Giannis Antetokounmpo says pandemic shake-up, fears make title hunt harder

Giannis: It's going to be the toughest championship you could ever win (0:42)

Bucks star Giannis Antetokounmpo declares that the 2020 NBA championship will be the toughest one to win because of the strains of playing three months inside the bubble. (0:42)

For Giannis Antetokounmpo, leaving behind his family -- including his infant son, Liam -- for the NBA restart in Orlando, Florida, will be no easy task, but those irregular circumstances will put this year's NBA champion in a class of its own.

"I feel like a lot of people say that there's gonna be a star next to this championship," Antetokounmpo said. "I feel like, at the end of the day, this is gonna be the toughest championship you could ever win -- because the circumstances are really, really tough right now. So whoever wants it more is going to be able to go out there and take it."

Throughout the coronavirus pandemic, Antetokounmpo has shared numerous social media posts of him bonding with family, including a workout video in which he kissed his baby boy while going down for every pushup. Liam was born in February ahead of NBA All-Star Weekend in Chicago.

Like several other NBA players, Antetokounmpo has concerns about health and safety, but he trusts the league's protocol for resuming action and refuses to make excuses.

"Everybody has concerns about their health," Antetokounmpo said. "Nobody wants to put themselves in risk out there, but at the end of the day, that's what the NBA chose, and we're gonna resume the games, and we've all gotta do our job. And my job is to play basketball and go out there and support my teammates and represent the city. But for sure, I think me, my teammates, my family -- especially my mom -- everybody has concerns about our health, and my health."

Ahead of the NBA suspension due to the pandemic, Milwaukee (53-12) held the league's best record. Coach Mike Budenholzer said he expects all his players to join the team for the restart but will support anyone who changes his mind during the process.

Budenholzer agrees with Antetokounmpo that this title will be as tough to win as any other in league history, as teams will be challenged to maintain focus amid the pandemic and unrest over racial injustice in the United States.

"I feel like the champion from this experience, from this season, I think is going to be more worthy and probably more special than any [other] champion," Budenholzer said.

Miami Heat coach Erik Spoelstra shared a similar mindset on how difficult this year's title run will be.

"I think this might be certainly the most worthy of all world championships in the NBA because of all the things that every team is going to have to navigate and overcome to be able to be crowned a champion," Spoelstra said Wednesday.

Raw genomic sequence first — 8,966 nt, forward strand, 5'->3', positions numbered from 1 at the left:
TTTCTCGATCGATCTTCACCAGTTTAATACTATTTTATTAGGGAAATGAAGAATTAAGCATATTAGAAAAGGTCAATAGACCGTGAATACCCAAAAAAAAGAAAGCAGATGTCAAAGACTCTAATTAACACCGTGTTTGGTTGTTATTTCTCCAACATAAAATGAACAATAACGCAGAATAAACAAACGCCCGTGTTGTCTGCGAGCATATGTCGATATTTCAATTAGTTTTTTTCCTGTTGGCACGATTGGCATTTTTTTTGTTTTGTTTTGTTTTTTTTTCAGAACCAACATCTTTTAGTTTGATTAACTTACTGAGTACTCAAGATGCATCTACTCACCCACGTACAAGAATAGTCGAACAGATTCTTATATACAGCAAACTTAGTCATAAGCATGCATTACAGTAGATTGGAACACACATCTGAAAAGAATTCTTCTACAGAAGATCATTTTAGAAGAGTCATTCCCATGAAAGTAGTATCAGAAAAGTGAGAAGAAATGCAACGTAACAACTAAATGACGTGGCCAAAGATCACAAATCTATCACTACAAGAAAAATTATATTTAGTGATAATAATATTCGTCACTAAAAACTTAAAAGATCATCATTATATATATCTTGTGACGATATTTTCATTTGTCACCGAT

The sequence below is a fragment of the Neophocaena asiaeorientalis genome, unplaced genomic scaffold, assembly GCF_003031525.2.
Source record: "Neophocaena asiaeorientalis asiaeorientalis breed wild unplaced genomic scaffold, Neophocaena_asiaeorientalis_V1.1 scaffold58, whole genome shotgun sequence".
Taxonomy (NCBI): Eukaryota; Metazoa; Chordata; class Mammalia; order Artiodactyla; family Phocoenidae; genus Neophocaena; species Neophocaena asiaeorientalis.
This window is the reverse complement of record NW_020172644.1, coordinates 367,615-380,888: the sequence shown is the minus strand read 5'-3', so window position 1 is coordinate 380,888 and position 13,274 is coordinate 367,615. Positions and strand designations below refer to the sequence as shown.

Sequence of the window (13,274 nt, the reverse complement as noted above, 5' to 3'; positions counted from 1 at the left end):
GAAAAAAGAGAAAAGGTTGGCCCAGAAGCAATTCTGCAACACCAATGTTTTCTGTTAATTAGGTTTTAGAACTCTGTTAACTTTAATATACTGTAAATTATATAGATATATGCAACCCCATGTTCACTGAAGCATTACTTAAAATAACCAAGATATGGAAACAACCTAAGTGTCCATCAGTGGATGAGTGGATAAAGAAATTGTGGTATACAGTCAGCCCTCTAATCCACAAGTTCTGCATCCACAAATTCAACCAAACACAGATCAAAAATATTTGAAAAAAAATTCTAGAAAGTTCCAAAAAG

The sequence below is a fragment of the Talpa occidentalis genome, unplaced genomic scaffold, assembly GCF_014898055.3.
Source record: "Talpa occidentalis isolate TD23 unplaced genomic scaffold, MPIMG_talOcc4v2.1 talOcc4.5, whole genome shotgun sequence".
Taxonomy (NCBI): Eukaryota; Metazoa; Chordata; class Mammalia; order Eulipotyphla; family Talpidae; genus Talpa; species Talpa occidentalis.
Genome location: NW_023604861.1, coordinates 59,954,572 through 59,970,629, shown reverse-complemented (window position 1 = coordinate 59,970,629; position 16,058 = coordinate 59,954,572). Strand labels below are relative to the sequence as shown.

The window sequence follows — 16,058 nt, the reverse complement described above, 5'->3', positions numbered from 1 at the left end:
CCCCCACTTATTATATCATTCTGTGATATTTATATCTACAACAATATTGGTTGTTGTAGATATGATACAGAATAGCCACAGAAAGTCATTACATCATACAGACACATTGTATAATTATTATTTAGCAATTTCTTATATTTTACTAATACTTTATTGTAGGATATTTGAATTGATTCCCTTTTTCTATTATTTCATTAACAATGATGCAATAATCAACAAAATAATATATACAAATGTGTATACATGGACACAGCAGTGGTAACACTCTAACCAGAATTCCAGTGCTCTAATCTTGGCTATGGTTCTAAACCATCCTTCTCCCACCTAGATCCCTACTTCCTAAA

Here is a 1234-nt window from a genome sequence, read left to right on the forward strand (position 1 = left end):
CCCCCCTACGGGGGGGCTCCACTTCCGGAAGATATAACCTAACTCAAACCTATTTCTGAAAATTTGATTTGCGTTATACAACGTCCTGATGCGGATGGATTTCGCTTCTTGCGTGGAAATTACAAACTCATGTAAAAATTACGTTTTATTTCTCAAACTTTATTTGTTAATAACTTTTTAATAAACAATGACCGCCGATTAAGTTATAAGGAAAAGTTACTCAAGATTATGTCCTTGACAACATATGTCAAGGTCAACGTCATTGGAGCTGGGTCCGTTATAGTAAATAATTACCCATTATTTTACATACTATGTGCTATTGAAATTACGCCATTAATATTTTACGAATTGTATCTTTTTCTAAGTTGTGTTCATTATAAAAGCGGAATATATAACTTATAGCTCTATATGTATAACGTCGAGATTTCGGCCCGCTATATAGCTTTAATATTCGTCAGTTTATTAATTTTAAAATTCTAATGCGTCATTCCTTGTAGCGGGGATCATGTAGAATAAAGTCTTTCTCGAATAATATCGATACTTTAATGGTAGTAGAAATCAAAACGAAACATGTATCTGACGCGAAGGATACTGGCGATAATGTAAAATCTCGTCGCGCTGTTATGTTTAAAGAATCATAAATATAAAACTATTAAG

The Heat will lean on leadership from Jimmy Butler, Udonis Haslem and Goran Dragic to get through these unusual circumstances, Spoelstra added.

The season's daunting challenges is why Los Angeles Lakers coach Frank Vogel -- whose team was in China when political unrest broke out this fall, took the enormous emotional blow that followed the death of Kobe Bryant, has championed societal change during these troubled times in the country and has had players infected with the coronavirus -- wholeheartedly agrees with Antetokounmpo's stance.

"Our team has been through a lot this year,'' Vogel said. "And we've endured, and we've come out strong each time we've faced adversity. I don't know about other teams but if we were able to come through all of this and achieve the ultimate prize, I do think it deserves a harder-than-ordinary asterisk. If you're going to put an asterisk on it, I don't think it weakens it at all.''

Utah Jazz forward Joe Ingles was one player who said he was uncomfortable with the bubble concept early on. Informative meetings with the league and conversations with his wife, Renae, a professional netballer in Australia, brought comfort. His teammates Rudy Gobert and Donovan Mitchell were the first NBA players to test positive for the coronavirus in March, which ultimately halted all action, but Ingles is ready to support his team under these new conditions.

"At the start, I said I wasn't comfortable at all and obviously not knowing anything about it. We really didn't know anything," Ingles said, adding that Renae is pregnant and his son, Jacob, is immunocompromised. "If they said we were coming back in two weeks' time, there would've been no way I would've gone."

Orlando Magic big man Nikola Vucevic said playing at a neutral site will be a unique factor to this postseason.

"When people talk about it before that it might have an asterisk in a negative way, it's going to be the same for everybody," Vucevic said. "It's not like one team is going to have an advantage compared to another team. We're all going to have the same things in there. It's going to be the same for everybody. So at the end of the day it's just going to be whoever finds the best way to do it."

Antetokounmpo was putting up career-best averages of 29.6 points, 13.7 rebounds and 5.8 assists per game before the break, and he was in the race to win a second consecutive MVP award. He knows his leadership will be tested, but he is ready for the sacrifice to attempt to bring home Milwaukee's first championship trophy since 1971.

"I want to be one of the best players to ever play the game," he said. "I did the best job I could do trying to stay ready and trying to have my team ready for this journey that we're about to go on to leave and play games. But as I said, whoever wants it more, whoever is mentally prepared for all this, what's going on in Orlando, that's the team that's gonna come out on top."

ESPN's Nick Friedell and The Associated Press contributed to this report.